Friday, October 7, 2011

Still Life With Robin: Beyond the Idaho Stop

Photo by Infrogmation
by Peggy Robin

Last week there was a post on the Cleveland Park Listserv that introduced me to a new term: the “Idaho stop”, which was defined this way by a a bicyclist and advocate of the practice: “the "Idaho stop" [means] essentially slowing down and rolling through stop signs to preserve momentum and bike more efficiently.”

That got me to thinking about stopping in other ways, in other places. I know, for example, about the “Hollywood stop.” That’s when the driver of a car slowly rolls through the stop sign. It has nothing to do with improving energy efficiency; it’s just a bad driving practice. What I didn’t know (until I looked it up on Urban Dictionary) is that the term is used most frequently by police officers.

After mulling that over, it occurred to me that there are a number of states and cities equally deserving of their own stops. So I thought I’d get the ball rolling with a few of my own suggestions:

The Florida stop: You have your blinker on, even though you intend to go straight at the intersection.

The Alaska stop: You hit a patch of ice and just slide on through.

The NYC stop: You just honk your way through.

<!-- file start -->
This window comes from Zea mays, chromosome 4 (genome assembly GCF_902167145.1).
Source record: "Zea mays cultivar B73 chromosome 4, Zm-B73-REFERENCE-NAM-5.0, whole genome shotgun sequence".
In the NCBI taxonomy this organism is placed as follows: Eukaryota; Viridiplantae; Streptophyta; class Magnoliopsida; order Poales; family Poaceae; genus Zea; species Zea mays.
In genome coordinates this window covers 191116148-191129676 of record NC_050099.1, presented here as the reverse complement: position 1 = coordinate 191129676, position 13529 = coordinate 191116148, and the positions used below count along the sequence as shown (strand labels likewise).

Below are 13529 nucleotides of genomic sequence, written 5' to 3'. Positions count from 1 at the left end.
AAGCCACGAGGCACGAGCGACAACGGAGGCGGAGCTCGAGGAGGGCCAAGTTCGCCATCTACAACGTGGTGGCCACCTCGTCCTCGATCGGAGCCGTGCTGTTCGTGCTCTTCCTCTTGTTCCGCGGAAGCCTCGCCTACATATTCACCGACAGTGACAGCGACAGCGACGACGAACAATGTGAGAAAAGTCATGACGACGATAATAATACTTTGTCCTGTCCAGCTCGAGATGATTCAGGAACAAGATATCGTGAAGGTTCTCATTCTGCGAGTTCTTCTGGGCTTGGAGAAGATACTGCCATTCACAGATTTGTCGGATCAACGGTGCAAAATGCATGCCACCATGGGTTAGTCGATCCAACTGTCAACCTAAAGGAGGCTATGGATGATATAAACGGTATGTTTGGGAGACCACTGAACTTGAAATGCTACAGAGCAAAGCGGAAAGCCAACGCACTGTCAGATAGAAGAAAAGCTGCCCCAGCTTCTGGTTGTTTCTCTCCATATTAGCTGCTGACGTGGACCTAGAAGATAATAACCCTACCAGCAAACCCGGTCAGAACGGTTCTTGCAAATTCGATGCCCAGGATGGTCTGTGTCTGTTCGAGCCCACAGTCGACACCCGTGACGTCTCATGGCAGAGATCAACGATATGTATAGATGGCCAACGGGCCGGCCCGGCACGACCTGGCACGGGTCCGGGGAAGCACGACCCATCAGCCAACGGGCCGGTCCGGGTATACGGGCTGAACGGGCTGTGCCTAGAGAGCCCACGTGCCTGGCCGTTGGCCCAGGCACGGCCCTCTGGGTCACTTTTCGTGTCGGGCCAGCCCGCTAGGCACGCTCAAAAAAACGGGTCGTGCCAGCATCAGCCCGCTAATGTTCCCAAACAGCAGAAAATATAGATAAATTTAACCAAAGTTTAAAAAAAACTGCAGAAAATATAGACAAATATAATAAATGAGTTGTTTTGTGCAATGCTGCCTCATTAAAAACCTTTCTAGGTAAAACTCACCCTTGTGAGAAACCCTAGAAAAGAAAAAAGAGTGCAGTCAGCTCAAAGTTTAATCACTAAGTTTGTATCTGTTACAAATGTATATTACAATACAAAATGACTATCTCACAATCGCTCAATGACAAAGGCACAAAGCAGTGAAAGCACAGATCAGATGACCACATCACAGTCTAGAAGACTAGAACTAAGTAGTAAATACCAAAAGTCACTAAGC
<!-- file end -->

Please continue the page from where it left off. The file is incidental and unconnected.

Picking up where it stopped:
The Texas stop: The driver with the biggest gun goes first at the 4-way.

The Arizona stop: You stop. They check your papers. Then maybe you get to go.

The Vermont Stop: You let the other car go first. If the other driver wants you to go first, you both get out and walk.

The Delaware stop: Brought to you by DuPont, the Miracles of Science ™

The Las Vegas stop: If you feel like taking a gamble, just roll on through.

The Wyoming stop: You mean there’s a stop sign in this state?

And finally:

The Capitol Hill stop: You stop. A Capitol police officer asks why you need to go through. If you can't come up with a good reason, you turn around and go back.


How (or where?) do you do that special stop? Feel free to add to this list in the comments section below. 

1 comment:

  1. The New Jersey Stop: You stop, check your hair spray, then go.

    The Downtown DC Stop: You don't; you just keep on texting.